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J Virol. 2005 Jan;79(2):677-83.

Factor-independent assembly of elongation-competent ribosomes by an internal ribosome entry site located in an RNA virus that infects penaeid shrimp.

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Department of Microbiology and Immunology, Stanford University School of Medicine, Stanford, CA 94305, USA.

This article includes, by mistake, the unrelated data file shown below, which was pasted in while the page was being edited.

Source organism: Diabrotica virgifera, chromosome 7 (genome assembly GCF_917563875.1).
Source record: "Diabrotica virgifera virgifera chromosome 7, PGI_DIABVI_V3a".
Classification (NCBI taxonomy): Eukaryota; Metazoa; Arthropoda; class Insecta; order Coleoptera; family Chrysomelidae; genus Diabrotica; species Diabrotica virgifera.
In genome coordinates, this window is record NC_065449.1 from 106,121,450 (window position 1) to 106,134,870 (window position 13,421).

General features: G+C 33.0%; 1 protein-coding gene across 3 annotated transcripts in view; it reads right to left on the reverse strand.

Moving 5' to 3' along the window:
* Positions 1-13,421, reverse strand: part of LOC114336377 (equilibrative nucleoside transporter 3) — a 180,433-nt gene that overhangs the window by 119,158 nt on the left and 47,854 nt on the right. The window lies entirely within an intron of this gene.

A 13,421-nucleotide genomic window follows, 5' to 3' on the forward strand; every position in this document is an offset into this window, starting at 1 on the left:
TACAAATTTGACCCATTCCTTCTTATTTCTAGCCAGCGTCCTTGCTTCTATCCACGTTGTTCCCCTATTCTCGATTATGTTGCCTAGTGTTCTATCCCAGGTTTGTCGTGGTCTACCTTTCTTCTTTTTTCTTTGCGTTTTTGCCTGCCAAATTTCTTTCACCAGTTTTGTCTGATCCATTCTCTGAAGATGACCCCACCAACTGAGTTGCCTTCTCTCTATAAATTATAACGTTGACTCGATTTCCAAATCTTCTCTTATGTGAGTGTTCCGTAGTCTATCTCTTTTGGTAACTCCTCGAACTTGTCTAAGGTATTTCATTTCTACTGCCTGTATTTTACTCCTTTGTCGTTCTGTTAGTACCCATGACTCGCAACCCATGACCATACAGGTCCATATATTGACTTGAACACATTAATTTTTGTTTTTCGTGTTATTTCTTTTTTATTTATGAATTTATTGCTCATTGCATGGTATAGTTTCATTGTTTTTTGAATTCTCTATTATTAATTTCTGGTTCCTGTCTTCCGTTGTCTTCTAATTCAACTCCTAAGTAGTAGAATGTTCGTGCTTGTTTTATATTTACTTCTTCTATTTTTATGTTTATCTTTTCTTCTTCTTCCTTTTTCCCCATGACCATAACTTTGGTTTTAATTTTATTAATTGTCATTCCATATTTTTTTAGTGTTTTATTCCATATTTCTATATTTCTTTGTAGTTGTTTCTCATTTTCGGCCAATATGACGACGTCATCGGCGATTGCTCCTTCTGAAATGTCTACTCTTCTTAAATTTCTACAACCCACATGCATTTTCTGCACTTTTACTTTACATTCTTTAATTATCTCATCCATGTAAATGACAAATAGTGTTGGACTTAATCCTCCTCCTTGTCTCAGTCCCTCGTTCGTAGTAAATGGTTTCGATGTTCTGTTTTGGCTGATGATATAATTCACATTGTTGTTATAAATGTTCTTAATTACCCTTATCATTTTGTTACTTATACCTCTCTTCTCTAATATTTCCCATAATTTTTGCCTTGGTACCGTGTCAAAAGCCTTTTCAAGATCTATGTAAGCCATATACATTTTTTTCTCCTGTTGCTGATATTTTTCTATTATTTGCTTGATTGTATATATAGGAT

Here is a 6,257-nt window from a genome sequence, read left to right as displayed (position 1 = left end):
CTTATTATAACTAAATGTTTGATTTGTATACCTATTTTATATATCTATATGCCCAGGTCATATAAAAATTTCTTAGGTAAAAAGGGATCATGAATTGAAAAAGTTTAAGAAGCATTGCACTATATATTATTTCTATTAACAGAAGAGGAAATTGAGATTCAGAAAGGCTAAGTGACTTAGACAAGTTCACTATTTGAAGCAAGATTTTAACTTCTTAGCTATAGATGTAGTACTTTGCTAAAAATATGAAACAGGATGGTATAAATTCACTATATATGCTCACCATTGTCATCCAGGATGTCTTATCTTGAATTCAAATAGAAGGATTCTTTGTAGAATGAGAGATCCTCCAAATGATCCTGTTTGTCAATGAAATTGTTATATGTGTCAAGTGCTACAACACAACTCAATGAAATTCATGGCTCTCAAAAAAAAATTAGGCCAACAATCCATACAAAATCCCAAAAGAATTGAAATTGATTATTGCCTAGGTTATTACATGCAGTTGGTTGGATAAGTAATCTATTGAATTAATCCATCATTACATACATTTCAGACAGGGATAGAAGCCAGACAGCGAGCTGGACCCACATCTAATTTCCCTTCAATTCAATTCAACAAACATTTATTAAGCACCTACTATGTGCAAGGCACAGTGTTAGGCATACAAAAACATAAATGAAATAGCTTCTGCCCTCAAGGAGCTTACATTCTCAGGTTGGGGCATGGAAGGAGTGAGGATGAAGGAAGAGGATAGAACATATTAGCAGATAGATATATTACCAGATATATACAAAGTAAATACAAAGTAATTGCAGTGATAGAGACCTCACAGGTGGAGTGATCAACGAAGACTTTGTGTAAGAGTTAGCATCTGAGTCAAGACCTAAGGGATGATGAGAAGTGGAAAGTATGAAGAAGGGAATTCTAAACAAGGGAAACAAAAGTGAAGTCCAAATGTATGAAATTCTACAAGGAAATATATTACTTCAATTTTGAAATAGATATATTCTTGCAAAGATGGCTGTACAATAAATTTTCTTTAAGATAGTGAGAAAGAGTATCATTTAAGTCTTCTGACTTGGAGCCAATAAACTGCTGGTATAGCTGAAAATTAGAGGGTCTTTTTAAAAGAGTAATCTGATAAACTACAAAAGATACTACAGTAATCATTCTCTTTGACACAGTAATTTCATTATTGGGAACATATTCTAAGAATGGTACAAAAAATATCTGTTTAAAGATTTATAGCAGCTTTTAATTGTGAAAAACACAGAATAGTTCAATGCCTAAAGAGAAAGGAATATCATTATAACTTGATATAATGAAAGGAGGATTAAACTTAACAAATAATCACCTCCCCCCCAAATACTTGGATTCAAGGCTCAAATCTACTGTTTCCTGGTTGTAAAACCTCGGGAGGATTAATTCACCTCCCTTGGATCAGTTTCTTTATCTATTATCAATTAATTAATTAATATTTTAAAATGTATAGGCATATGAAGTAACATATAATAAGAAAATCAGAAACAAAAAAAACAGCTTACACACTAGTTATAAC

The Taura syndrome virus (TSV), a member of the Dicistroviridae family of viruses, is a single-stranded positive-sense RNA virus which contains two nonoverlapping reading frames separated by a 230-nucleotide intergenic region. This intergenic region contains an internal ribosome entry site (IRES) which directs the synthesis of the TSV capsid proteins. Unlike other dicistroviruses, the TSV IRES contains an AUG codon that is in frame with the capsid region, suggesting that the IRES initiates translation at this AUG codon by using initiator tRNAmet. We show here that the TSV IRES does not use this or any other AUG codon to initiate translation. Like the IRES in cricket paralysis virus (CrPV), the TSV IRES can assemble 80S ribosomes in the absence of initiation factors and can direct protein synthesis in a reconstituted system that contains only purified ribosomal subunits, eukaryotic elongation factors 1A and 2, and aminoacylated tRNAs. The functional conservation of the CrPV-like IRES elements in viruses that can infect different invertebrate hosts suggests that initiation at non-AUG codons by an initiation factor-independent mechanism may be more prevalent.

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